It’s autumn and the Sun is now setting before 7pm which means more time for observing. This is exaggerated even more at the end of the month, when, on the 25th of October summer time ends and the clocks go back 1 hour.
October nights can get very chilly so it’s time to start taking out the heavy clothes again. Wrapping up and keeping warm can be the difference between enjoying a night’s astronomy and coming inside early.
Mars will be the main feature in the sky in October this year. The red planet reaches opposition on the 13th October. Opposition is when the Sun, Earth and planet make a line, as seen from above, where the Sun and planet are on opposite sides of the Earth. This is generally a good time to view the planet.
Interestingly this month will also have 2 full moons. One on the 1st October and on 31st October, meaning we will have a full moon on Halloween! The second full Moon in a month is traditionally known as the blue moon, although the Moon will not actually be blue.
Sun and Moon
|Date||Sunrise (Irish Time)||Sunset (Irish Time)|
Not visible this month.
September is a great month to spot Venus. The only catch is that you will have to stay up very late or get up very early. It rises about 4 hours before sunrise and will be extremely bright in the east. It will be unmistakable.
Mars is at opposition on 13th October and will dominate the sky through October. It will appear as a salmon – pink coloured star and will have already risen when the sky gets dark. It will start off in the east and move towards the west as the night goes on and will be very bright.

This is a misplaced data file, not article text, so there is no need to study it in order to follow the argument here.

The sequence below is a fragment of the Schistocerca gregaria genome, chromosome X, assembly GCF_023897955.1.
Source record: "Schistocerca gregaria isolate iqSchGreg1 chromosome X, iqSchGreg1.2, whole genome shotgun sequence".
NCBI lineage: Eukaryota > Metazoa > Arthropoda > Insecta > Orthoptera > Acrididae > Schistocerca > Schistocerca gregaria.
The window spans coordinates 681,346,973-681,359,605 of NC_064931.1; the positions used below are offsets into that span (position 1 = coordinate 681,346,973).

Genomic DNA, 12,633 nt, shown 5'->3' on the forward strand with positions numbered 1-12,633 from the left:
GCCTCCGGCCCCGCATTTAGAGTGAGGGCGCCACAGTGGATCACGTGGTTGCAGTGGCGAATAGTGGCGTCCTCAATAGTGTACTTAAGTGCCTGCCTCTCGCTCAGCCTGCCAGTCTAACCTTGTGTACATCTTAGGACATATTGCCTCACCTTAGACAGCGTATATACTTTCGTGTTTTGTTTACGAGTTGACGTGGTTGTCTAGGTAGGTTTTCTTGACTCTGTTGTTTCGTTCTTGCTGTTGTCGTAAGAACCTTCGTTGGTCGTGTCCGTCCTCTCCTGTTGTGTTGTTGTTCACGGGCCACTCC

Jupiter remains in the sky in October but is low in the west as darkness falls. It will be close to Saturn and will be the brighter of the two.
Saturn is visible close to Jupiter, it will also be low in the west as darkness is falling. It will be the dimmer of the two stars.
Stars and Constellations
The above sky chart is for 23:00 on 15/09/2020. You can click on the chart to open a new tab and bring you to Heavens Above. On this website you can generate a custom chart for the time and date you wish. The spring constellations are gone and the winter constellation are appearing on the eastern horizon after sunset.
High overhead are Cepheus (the house), Cassiopeia (the queen), Andromeda and Pegasus (the flying horse). Andromeda is the location of the Andromeda galaxy which is the furthest object that can be seen with the naked eye. Although, you will need very dark skies to see it. Andromeda and the Milky way galaxy are headed for a collision and will collide in an estimated 4.5 billion years.
In the south at this time of year, is the constellation of Pisces (the fish) and Aquarius (the water bearer). Mars is also in this area of the sky. Over in the east we have the winter constellations rising. You will see Taurus (the bull) which has a distinctive “V” shape and beside it the Pleiades or M45.